It’s VIP duty as President Bush, Mexican President Felipe Calderon and Canadian Prime Minister Stephen Harper get together to talk trade. But for the New Orleans Police Department, it’s more of the same in a a string of high-profile, crowd-generating events early in 2008.
Police Superintendent Warren Riley said he expects “some protesters, but not a mass.”
“We handle these situations better than anyone in the country,” Riley said.
A number of law enforcement agencies including local, county, state and feferal will be on hand during this event. Preplanning has been done and a security net is in place an officer said. For the summit, they’ll get help from state police, National Guard and the Coast Guard, though Riley wouldn’t say how many additional security forces will be deployed.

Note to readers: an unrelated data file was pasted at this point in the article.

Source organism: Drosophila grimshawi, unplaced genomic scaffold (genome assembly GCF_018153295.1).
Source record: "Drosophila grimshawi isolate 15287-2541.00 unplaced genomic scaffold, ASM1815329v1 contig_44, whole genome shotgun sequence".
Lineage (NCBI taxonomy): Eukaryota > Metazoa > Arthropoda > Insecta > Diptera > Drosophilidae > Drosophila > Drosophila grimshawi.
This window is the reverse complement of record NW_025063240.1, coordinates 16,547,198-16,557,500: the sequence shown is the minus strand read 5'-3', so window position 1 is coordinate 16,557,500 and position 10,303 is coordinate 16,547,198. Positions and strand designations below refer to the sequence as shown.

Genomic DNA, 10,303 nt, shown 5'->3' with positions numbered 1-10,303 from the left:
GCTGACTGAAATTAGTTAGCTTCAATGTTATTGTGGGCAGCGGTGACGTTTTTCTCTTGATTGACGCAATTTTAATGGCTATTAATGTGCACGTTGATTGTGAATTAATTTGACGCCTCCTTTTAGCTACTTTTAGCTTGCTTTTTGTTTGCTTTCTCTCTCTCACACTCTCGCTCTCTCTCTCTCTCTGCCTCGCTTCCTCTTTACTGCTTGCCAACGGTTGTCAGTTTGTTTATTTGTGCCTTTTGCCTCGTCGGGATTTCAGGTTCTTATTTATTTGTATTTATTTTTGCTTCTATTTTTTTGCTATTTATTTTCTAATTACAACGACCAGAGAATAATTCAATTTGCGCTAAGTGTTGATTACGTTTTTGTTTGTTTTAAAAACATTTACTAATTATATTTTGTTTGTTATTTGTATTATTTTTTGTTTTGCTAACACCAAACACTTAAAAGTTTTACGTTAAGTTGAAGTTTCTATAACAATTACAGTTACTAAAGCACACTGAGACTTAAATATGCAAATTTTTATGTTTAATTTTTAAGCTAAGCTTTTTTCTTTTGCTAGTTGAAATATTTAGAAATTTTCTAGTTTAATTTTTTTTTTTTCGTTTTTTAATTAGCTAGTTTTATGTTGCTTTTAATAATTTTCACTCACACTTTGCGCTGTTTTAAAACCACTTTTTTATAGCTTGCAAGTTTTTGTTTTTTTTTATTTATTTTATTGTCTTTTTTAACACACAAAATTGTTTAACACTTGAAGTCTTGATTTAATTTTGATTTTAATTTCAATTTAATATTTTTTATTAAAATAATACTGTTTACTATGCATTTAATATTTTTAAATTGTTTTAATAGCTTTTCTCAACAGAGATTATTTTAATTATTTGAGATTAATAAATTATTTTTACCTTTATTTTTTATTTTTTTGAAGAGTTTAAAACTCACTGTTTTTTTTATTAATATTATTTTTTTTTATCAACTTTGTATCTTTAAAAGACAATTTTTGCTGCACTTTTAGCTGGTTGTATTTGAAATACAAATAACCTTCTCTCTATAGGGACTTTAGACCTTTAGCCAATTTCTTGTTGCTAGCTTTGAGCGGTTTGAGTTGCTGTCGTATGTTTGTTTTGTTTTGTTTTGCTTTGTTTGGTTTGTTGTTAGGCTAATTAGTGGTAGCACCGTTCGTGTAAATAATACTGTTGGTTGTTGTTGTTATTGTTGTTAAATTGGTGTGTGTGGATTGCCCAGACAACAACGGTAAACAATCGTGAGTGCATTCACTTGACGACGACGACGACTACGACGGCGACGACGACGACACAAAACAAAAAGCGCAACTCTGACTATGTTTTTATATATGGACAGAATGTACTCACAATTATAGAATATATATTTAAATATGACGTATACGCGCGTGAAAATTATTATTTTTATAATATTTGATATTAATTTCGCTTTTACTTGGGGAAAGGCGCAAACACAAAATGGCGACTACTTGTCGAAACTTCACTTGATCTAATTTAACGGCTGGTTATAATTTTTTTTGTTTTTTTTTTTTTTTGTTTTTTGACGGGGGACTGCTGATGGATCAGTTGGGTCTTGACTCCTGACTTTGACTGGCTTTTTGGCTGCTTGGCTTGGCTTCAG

New Orleans police are among the world’s most skilled at crowd control. Their methods in handling the up to 1 million people who turn out each year at Mardi Gras have been studied by law enforcement agencies around the world.
Still, there are local tensions that officers will be on watch for _ among them simmering unhappiness about the City Council’s decision last December to approve demolition of many large public housing complexes. A small group of protesters clashed with police as the council was debating on the issue. Police deployed chemical spray and Tasers and some arrests were made.
The North American summit in Quebec last August drew several hundred protesters vocal on the war in Iraq and what they claimed was a gradual merging of the three countries. There also were marches in New Orleans in 2003, when the city hosted negotiations for the Central American Free Trade Agreement.